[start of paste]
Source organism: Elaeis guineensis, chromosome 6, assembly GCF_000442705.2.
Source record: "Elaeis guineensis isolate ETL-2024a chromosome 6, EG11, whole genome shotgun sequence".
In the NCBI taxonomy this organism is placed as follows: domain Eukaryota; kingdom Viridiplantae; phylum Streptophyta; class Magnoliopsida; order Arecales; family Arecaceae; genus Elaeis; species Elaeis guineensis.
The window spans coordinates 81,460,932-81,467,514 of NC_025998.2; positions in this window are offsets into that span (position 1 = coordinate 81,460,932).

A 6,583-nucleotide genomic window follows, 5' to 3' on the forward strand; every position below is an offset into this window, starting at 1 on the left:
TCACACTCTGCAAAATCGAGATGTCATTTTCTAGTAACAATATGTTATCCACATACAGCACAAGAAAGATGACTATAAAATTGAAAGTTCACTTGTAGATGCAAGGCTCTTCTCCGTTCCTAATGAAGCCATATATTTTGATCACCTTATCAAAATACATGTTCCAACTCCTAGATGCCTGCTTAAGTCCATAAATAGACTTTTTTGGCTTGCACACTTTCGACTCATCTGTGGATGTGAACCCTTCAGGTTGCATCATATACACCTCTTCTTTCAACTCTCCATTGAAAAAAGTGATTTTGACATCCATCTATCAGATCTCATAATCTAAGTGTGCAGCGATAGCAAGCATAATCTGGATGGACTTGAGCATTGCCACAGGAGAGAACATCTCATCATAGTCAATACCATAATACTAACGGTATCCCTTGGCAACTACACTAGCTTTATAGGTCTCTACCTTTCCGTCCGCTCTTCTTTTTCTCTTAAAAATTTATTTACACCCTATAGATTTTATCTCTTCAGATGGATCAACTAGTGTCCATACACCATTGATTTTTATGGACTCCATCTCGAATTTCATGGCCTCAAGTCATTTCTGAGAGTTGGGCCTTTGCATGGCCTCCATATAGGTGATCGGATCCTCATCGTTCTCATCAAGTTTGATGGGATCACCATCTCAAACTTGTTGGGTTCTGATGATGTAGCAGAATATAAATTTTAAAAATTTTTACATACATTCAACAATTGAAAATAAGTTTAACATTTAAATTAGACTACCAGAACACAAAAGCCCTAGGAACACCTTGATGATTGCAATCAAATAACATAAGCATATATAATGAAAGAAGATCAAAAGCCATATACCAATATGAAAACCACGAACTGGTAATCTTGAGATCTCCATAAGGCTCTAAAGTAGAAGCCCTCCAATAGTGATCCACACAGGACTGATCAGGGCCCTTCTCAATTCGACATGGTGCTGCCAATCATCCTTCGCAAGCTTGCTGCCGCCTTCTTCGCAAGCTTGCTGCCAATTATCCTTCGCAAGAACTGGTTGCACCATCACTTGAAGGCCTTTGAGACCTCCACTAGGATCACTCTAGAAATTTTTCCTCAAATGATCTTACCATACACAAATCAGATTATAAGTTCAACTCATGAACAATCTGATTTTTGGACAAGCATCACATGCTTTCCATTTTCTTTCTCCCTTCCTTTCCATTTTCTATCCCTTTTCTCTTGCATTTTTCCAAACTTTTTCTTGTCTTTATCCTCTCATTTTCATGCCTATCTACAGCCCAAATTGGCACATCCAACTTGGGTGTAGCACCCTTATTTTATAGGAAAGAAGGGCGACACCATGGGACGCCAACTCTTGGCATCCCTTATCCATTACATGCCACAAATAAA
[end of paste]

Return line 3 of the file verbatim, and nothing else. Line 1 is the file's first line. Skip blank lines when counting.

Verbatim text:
In the NCBI taxonomy this organism is placed as follows: domain Eukaryota; kingdom Viridiplantae; phylum Streptophyta; class Magnoliopsida; order Arecales; family Arecaceae; genus Elaeis; species Elaeis guineensis.